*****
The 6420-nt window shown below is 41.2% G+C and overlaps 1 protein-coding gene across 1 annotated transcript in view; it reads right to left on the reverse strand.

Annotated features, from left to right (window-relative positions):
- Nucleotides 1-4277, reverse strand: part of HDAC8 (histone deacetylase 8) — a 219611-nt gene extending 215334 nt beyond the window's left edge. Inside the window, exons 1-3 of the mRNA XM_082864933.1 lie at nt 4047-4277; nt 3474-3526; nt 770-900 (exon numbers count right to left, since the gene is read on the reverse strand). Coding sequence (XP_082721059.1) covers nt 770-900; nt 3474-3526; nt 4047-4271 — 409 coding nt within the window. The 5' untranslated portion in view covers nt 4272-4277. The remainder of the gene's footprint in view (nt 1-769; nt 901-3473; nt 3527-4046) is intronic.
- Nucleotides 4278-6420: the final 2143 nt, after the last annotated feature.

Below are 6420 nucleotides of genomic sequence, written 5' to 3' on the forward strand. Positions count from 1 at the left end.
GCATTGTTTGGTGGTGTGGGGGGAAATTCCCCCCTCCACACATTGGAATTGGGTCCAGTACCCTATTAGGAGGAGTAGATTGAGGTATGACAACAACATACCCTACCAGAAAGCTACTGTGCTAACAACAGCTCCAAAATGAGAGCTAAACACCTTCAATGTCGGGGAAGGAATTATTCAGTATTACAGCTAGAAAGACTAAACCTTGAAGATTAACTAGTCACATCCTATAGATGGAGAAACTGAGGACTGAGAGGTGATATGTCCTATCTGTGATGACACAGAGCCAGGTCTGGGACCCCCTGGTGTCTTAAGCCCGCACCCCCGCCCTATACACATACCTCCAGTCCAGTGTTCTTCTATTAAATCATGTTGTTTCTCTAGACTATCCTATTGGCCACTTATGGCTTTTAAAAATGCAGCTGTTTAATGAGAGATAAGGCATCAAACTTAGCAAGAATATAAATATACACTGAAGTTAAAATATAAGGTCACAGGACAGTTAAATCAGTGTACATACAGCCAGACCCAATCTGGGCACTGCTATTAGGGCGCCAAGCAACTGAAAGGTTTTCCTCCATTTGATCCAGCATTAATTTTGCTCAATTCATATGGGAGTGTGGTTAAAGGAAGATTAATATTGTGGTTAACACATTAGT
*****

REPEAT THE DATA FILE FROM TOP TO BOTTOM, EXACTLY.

The 6420-nt window shown below is 41.2% G+C and overlaps 1 protein-coding gene across 1 annotated transcript in view; it reads right to left on the reverse strand.

Annotated features, from left to right (window-relative positions):
- Nucleotides 1-4277, reverse strand: part of HDAC8 (histone deacetylase 8) — a 219611-nt gene extending 215334 nt beyond the window's left edge. Inside the window, exons 1-3 of the mRNA XM_082864933.1 lie at nt 4047-4277; nt 3474-3526; nt 770-900 (exon numbers count right to left, since the gene is read on the reverse strand). Coding sequence (XP_082721059.1) covers nt 770-900; nt 3474-3526; nt 4047-4271 — 409 coding nt within the window. The 5' untranslated portion in view covers nt 4272-4277. The remainder of the gene's footprint in view (nt 1-769; nt 901-3473; nt 3527-4046) is intronic.
- Nucleotides 4278-6420: the final 2143 nt, after the last annotated feature.

Below are 6420 nucleotides of genomic sequence, written 5' to 3' on the forward strand. Positions count from 1 at the left end.
GCATTGTTTGGTGGTGTGGGGGGAAATTCCCCCCTCCACACATTGGAATTGGGTCCAGTACCCTATTAGGAGGAGTAGATTGAGGTATGACAACAACATACCCTACCAGAAAGCTACTGTGCTAACAACAGCTCCAAAATGAGAGCTAAACACCTTCAATGTCGGGGAAGGAATTATTCAGTATTACAGCTAGAAAGACTAAACCTTGAAGATTAACTAGTCACATCCTATAGATGGAGAAACTGAGGACTGAGAGGTGATATGTCCTATCTGTGATGACACAGAGCCAGGTCTGGGACCCCCTGGTGTCTTAAGCCCGCACCCCCGCCCTATACACATACCTCCAGTCCAGTGTTCTTCTATTAAATCATGTTGTTTCTCTAGACTATCCTATTGGCCACTTATGGCTTTTAAAAATGCAGCTGTTTAATGAGAGATAAGGCATCAAACTTAGCAAGAATATAAATATACACTGAAGTTAAAATATAAGGTCACAGGACAGTTAAATCAGTGTACATACAGCCAGACCCAATCTGGGCACTGCTATTAGGGCGCCAAGCAACTGAAAGGTTTTCCTCCATTTGATCCAGCATTAATTTTGCTCAATTCATATGGGAGTGTGGTTAAAGGAAGATTAATATTGTGGTTAACACATTAGT